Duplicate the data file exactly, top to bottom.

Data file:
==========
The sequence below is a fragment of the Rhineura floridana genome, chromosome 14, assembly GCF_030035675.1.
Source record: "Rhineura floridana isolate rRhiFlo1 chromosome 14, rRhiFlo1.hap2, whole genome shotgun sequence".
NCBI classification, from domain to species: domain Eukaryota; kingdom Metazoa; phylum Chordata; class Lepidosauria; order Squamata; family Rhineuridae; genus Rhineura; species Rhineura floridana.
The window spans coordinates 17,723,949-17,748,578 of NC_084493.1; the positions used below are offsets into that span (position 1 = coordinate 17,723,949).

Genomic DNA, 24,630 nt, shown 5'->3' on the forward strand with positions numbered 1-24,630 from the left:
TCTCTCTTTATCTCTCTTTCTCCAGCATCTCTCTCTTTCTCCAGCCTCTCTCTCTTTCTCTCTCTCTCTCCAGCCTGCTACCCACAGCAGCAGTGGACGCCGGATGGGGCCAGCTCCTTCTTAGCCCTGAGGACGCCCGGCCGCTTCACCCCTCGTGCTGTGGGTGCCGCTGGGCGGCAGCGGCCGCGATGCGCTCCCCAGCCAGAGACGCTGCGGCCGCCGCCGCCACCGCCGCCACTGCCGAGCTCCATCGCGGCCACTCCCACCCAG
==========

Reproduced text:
The sequence below is a fragment of the Rhineura floridana genome, chromosome 14, assembly GCF_030035675.1.
Source record: "Rhineura floridana isolate rRhiFlo1 chromosome 14, rRhiFlo1.hap2, whole genome shotgun sequence".
NCBI classification, from domain to species: domain Eukaryota; kingdom Metazoa; phylum Chordata; class Lepidosauria; order Squamata; family Rhineuridae; genus Rhineura; species Rhineura floridana.
The window spans coordinates 17,723,949-17,748,578 of NC_084493.1; the positions used below are offsets into that span (position 1 = coordinate 17,723,949).

Genomic DNA, 24,630 nt, shown 5'->3' on the forward strand with positions numbered 1-24,630 from the left:
TCTCTCTTTATCTCTCTTTCTCCAGCATCTCTCTCTTTCTCCAGCCTCTCTCTCTTTCTCTCTCTCTCTCCAGCCTGCTACCCACAGCAGCAGTGGACGCCGGATGGGGCCAGCTCCTTCTTAGCCCTGAGGACGCCCGGCCGCTTCACCCCTCGTGCTGTGGGTGCCGCTGGGCGGCAGCGGCCGCGATGCGCTCCCCAGCCAGAGACGCTGCGGCCGCCGCCGCCACCGCCGCCACTGCCGAGCTCCATCGCGGCCACTCCCACCCAG